Male migration and family-related outcomes

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Montana State University - Bozeman, College of Agriculture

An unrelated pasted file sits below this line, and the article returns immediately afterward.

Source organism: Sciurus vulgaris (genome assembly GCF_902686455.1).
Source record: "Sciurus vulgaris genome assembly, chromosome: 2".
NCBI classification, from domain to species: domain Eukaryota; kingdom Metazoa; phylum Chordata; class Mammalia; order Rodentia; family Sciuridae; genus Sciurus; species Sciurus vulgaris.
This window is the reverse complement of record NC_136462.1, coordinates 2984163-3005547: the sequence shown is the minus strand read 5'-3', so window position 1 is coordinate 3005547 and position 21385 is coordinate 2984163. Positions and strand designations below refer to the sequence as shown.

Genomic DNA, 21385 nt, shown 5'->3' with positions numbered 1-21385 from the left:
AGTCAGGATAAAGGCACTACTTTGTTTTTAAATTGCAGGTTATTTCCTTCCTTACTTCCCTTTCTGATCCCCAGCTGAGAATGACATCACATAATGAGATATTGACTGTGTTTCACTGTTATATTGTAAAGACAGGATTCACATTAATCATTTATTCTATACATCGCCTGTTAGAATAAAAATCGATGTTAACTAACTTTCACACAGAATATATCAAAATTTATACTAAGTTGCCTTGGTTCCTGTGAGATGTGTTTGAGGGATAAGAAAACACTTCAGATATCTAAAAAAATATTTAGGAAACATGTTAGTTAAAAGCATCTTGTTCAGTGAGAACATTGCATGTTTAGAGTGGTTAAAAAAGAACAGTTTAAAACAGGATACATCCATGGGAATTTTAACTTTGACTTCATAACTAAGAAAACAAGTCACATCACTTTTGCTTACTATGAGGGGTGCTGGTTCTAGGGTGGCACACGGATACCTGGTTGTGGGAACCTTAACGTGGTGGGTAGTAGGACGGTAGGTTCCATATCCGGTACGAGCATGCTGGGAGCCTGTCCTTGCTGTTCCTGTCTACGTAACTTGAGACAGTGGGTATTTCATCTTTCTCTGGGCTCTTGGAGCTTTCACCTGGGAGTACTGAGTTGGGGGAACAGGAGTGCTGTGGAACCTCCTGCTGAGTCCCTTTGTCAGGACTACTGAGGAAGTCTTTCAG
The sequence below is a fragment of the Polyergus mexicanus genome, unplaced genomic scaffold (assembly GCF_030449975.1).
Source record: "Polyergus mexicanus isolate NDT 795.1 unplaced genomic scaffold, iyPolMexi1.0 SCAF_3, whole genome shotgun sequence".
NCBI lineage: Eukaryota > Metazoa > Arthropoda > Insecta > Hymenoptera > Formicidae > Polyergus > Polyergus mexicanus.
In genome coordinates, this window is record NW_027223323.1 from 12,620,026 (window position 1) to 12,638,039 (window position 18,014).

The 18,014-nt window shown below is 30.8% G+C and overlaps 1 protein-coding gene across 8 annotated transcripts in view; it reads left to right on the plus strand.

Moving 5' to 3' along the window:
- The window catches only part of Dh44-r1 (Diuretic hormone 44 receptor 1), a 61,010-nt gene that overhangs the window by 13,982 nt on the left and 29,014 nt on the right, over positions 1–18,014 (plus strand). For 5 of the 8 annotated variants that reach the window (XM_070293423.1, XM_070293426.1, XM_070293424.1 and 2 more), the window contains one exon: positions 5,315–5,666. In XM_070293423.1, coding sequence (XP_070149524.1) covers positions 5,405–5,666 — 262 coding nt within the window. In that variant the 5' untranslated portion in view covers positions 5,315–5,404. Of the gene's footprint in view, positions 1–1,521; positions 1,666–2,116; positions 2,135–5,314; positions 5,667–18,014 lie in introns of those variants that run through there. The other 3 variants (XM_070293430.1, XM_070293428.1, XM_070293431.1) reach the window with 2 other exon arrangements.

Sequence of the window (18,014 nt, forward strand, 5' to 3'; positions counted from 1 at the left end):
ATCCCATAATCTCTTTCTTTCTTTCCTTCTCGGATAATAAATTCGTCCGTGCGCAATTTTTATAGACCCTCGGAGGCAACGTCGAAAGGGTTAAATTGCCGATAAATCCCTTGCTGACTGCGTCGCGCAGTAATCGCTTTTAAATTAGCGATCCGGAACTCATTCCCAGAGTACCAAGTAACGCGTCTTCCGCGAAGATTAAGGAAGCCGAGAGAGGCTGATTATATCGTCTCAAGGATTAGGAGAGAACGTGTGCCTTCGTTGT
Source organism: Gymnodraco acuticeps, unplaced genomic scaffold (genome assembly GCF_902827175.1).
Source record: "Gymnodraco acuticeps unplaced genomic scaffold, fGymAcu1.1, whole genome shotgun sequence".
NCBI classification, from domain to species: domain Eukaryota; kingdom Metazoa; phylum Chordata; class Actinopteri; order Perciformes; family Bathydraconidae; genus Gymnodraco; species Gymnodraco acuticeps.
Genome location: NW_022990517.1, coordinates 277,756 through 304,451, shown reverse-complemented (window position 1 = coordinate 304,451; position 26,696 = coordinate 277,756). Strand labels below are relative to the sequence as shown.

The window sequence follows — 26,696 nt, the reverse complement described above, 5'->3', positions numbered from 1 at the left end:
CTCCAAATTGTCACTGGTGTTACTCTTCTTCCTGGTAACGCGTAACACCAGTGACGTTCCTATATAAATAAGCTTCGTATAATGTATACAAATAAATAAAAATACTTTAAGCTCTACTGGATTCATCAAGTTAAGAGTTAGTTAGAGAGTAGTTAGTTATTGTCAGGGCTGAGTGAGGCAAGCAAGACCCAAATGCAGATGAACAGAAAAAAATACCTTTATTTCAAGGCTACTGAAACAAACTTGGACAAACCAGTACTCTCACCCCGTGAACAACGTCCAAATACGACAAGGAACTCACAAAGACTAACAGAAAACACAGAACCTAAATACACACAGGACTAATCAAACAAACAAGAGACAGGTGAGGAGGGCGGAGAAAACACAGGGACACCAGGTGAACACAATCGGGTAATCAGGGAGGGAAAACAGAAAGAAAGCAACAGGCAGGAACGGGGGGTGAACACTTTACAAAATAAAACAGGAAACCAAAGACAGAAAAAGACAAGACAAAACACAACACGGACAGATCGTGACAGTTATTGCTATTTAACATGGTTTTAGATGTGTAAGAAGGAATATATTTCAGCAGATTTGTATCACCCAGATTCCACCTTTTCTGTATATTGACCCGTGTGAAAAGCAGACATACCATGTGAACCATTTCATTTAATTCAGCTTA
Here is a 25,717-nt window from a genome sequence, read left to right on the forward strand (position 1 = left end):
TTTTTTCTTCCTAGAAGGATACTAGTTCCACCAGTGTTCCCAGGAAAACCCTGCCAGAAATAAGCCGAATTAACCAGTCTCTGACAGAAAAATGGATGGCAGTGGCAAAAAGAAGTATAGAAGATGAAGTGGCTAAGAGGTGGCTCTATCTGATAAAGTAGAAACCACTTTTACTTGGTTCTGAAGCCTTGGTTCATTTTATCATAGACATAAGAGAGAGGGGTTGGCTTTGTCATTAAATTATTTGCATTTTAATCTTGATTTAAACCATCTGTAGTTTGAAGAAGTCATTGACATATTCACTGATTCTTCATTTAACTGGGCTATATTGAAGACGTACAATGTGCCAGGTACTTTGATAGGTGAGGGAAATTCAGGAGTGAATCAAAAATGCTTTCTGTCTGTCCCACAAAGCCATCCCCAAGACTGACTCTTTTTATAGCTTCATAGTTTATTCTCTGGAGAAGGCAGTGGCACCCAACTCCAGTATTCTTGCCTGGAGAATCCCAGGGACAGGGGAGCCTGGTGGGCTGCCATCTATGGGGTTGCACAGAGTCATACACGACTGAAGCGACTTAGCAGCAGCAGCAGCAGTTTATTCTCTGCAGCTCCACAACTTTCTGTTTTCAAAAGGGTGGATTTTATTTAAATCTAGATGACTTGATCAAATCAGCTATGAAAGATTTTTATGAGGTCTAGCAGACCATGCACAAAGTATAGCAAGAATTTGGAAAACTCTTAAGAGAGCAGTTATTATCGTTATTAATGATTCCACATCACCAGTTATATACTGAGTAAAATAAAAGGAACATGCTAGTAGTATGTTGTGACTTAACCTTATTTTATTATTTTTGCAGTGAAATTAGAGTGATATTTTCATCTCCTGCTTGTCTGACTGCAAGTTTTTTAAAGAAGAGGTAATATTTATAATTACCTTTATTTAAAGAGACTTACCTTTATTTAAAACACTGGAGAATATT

The income benefits of out-migrant work in developing countries are well established. However, much less is known about changes in women's empowerment that might occur during spousal migration spells. Two main questions motivate this research. First, during a spouse's absence, does a woman gain more control over household resources? Second, does this shift in power affect children's welfare, indicating that women have different preferences for children's welfare than do their husbands? In this paper I identify causally each step in this sequence using unique panel data from rural Nepal, a country known for high rates of male migrant work. This research makes contributions to two bodies of literature, the first being the migration literature. The majority of the past migration research has been quite narrow in scope, covering mainly how migrant households use remittances. Consequently, any discussion on the benefits of migration often centers on remittances with little regard to other potential sources of economic development. This research is a critical addition to the migration literature, as it unlocks more discussion on the effects of migration holding economic resources constant. Second, this paper contributes to the intersection between intra-household bargaining and international development literature. Many development programs give cash or in-kind transfers to women in poor families, motivated by the common belief that women spend resources in a more pro-child way than do men. This makes sense theoretically: if household members have unique preferences and bargain over control of household resources, then the effectiveness of a transfer depends on the recipient's preferences and bargaining power. The common assumption is that women have less bargaining power and stronger preferences for children's welfare than men. Yet the literature on this issue is not as conclusive as this commonly-held belief would suggest. As development programs continue to choose beneficiaries, more research in this area is certainly warranted in order to maximize effectiveness of transfers. Furthermore, we might expect that outcomes vary with local context, perhaps due to cultural differences. Therefore, evaluating this claim in rural Nepal provides useful policy implications for programs focused in rural South-East Asia.




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